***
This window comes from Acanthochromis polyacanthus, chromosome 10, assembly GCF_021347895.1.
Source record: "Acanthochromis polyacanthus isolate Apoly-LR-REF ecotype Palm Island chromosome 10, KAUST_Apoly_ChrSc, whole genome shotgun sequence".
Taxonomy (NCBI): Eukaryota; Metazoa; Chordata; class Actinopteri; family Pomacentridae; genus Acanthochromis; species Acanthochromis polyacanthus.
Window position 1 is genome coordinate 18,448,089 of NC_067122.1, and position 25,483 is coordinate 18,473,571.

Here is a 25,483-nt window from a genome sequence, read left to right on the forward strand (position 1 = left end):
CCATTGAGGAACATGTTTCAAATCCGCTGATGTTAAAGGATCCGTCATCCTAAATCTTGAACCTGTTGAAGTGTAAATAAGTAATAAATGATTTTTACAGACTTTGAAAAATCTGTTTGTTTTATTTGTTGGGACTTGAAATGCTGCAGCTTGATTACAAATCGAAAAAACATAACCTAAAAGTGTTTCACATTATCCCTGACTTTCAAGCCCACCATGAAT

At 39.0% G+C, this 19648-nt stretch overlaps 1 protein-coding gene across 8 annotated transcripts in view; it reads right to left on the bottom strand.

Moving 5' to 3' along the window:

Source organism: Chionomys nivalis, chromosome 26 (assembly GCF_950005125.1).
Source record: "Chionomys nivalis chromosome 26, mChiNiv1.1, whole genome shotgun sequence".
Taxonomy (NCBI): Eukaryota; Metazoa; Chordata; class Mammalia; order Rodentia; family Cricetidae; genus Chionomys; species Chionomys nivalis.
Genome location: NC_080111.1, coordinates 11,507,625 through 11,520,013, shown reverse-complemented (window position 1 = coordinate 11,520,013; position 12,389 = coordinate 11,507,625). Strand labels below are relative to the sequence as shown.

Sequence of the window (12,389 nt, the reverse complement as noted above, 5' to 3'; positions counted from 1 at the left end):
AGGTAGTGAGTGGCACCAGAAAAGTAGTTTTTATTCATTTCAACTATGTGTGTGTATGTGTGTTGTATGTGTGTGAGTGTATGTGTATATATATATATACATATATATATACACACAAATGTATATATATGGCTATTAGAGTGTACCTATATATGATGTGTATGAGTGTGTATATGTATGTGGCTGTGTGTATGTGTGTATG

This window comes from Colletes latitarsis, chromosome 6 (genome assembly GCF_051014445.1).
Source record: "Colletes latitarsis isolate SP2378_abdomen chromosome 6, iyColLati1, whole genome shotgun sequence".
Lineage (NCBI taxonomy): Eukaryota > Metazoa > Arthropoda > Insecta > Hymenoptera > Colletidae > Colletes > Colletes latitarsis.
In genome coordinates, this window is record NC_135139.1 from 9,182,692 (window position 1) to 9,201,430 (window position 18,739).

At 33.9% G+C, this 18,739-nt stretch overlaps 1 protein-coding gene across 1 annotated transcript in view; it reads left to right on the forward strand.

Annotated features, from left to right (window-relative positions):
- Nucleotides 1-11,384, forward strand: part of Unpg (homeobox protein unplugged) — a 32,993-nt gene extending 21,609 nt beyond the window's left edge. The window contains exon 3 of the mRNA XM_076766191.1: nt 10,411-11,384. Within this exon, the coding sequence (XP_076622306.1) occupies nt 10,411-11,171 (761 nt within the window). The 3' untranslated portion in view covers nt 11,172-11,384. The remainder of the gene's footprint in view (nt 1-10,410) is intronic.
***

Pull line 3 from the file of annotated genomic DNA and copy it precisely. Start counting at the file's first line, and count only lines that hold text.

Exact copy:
Taxonomy (NCBI): Eukaryota; Metazoa; Chordata; class Actinopteri; family Pomacentridae; genus Acanthochromis; species Acanthochromis polyacanthus.